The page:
Courage, Key Resources Yield Optimism Among Minority Business Owners
Marshalynn Odneal, national sales executive for minority business, dives into PNC’s latest Economic Outlook survey of minority business owners.
By Marshalynn Odneal
During the first three months of the pandemic, 41% of black-owned businesses and 32% of Hispanic-owned businesses closed across the country. By contrast, only 17% of white-owned businesses shut their doors, according to a study by the Federal Reserve Bank of New York. Despite this reality and even as minority business owners face current economic challenges, including supply chain disruptions and inflation, results from PNC’s recent Economic Outlook survey show an impressive resiliency and positive mindset among these business leaders.
According to the survey, more than two-thirds (68%) of minority business owners feel highly optimistic about the prospects of their own company in the next six months, compared to just 60% of non-minority-owned businesses. And while both business owner groups remain cautious about the national economy, the gap between optimism among minority business owners for their own company versus the broader U.S. economy is 40 percentage points, significantly higher than 31-point difference among non-minority owners.
I have no doubt that minority business owners who were able to manage the world health crisis had to make unprecedented decisions related to staffing, business models and pricing. In doing so, they faced a Goliath – and won. It’s unsurprising that their mindset about the future of their businesses, despite current economic challenges, is optimistic.
All of this is just the tip of the iceberg. According to our survey, 65% of black- and Hispanic-owned business owners stated they have a business plan suited to the current direction of the economy, significantly more than non-minority owned businesses (55%). This highlights the importance of access to crucial resources for these business owners. The survey reinforces this point, showing that 86% of black- and Hispanic-owned businesses interacted with or leveraged resources from the Small Business Association (SBA), a local chamber of commerce or a community economic development organization. Only 69% of non-minority business owners reported doing the same.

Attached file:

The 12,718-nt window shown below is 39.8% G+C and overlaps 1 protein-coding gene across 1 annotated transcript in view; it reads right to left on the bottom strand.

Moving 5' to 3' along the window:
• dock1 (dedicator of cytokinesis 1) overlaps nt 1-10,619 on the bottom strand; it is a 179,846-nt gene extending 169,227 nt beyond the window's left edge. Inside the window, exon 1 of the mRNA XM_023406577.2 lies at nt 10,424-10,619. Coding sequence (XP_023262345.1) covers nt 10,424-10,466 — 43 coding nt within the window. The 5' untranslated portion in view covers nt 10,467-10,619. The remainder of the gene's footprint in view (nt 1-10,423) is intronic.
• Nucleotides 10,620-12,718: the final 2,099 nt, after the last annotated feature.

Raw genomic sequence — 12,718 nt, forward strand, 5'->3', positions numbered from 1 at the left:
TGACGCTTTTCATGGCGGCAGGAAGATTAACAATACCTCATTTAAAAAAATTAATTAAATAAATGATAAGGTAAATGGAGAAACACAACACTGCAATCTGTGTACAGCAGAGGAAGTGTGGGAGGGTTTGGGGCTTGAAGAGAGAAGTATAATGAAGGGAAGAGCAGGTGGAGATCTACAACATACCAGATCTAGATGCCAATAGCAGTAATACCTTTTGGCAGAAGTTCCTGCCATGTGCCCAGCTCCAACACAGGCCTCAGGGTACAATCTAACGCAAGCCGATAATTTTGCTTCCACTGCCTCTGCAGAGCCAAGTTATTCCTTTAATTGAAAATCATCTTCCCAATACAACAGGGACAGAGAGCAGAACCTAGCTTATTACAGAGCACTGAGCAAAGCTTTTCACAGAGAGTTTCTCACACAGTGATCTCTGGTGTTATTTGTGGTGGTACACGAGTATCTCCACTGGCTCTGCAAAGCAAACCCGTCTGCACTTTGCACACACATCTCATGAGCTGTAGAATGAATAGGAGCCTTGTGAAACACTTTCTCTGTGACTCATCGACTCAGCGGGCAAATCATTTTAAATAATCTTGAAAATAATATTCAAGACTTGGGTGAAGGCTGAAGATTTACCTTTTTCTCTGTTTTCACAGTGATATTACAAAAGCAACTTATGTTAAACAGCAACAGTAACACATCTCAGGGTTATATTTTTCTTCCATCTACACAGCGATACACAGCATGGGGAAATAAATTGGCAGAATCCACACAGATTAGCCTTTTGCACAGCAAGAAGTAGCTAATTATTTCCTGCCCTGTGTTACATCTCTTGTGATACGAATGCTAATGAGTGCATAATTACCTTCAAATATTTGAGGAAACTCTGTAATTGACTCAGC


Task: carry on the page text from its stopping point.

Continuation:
The truth is that the unique financial challenges minority-owned businesses have long faced were amplified during the pandemic. As a result, more minority business owners are now seeking Minority Business Enterprise (MBE) certification, which is also an important and needed resource.
Businesses that become MBE certified, gain exclusive access to premium networking events, affordable consulting services, and technology programs, among other benefits, according to the National Minority Supplier Development Council. Our survey revealed that nearly nine out of 10 (87%) black-owned businesses are now MBE-certified, up from seven out of 10 (69%) last year. Three-quarters (75%) of Hispanic-owned business are MBE-certified, compared to two-thirds (67%) last year. Of MBE-certified businesses, a majority of black- (80%) and Hispanic-owned (84%) businesses said that certification has been a helpful business development tool.
PNC has taken significant steps in doing more for minority-owned businesses and providing necessary resources to help them overcome roadblocks. As a part of our Small Business organization, PNC’s Minority Business Development (MBD) Group’s mission is to deliver solutions and resources that foster financial wellness for small businesses within our diverse communities. We’ve been able to do this, in part, through our PNC-Certified Minority Business Advocate initiative, a voluntary advocacy program that helps PNC employees understand the challenges facing minority-owned businesses and how to guide minority entrepreneurs to the appropriate resource.
Optimism among these business owners, combined with access to financial, educational, and other useful resources, can position these entrepreneurs for scale and growth in the long-term.
If their optimism is realized and the U.S. business landscape prospers further down the road, minority business supporters must continue to execute against their mission and accelerate their efforts. The outlook is bright, but we must continue to do our part to advocate for these entrepreneurs and help their communities thrive.